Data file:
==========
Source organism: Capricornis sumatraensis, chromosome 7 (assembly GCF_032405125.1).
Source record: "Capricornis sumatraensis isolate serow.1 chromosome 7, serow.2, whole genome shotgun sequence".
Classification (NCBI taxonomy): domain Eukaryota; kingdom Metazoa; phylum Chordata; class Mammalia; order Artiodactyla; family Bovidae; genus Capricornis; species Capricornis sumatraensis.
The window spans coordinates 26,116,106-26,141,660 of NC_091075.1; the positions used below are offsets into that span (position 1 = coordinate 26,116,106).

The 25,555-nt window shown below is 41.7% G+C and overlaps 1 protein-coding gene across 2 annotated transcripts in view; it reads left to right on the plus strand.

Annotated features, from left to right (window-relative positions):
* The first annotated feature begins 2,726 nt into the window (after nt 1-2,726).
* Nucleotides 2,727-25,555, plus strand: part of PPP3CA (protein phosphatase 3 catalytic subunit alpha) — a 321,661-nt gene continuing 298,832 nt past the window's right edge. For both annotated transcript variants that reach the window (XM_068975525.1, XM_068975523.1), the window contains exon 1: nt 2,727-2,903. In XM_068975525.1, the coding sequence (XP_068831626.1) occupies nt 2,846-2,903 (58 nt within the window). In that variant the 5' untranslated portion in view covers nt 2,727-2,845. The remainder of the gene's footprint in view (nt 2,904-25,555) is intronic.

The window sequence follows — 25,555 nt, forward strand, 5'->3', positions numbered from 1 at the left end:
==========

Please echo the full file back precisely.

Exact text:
Source organism: Capricornis sumatraensis, chromosome 7 (assembly GCF_032405125.1).
Source record: "Capricornis sumatraensis isolate serow.1 chromosome 7, serow.2, whole genome shotgun sequence".
Classification (NCBI taxonomy): domain Eukaryota; kingdom Metazoa; phylum Chordata; class Mammalia; order Artiodactyla; family Bovidae; genus Capricornis; species Capricornis sumatraensis.
The window spans coordinates 26,116,106-26,141,660 of NC_091075.1; the positions used below are offsets into that span (position 1 = coordinate 26,116,106).

The 25,555-nt window shown below is 41.7% G+C and overlaps 1 protein-coding gene across 2 annotated transcripts in view; it reads left to right on the plus strand.

Annotated features, from left to right (window-relative positions):
* The first annotated feature begins 2,726 nt into the window (after nt 1-2,726).
* Nucleotides 2,727-25,555, plus strand: part of PPP3CA (protein phosphatase 3 catalytic subunit alpha) — a 321,661-nt gene continuing 298,832 nt past the window's right edge. For both annotated transcript variants that reach the window (XM_068975525.1, XM_068975523.1), the window contains exon 1: nt 2,727-2,903. In XM_068975525.1, the coding sequence (XP_068831626.1) occupies nt 2,846-2,903 (58 nt within the window). In that variant the 5' untranslated portion in view covers nt 2,727-2,845. The remainder of the gene's footprint in view (nt 2,904-25,555) is intronic.

The window sequence follows — 25,555 nt, forward strand, 5'->3', positions numbered from 1 at the left end: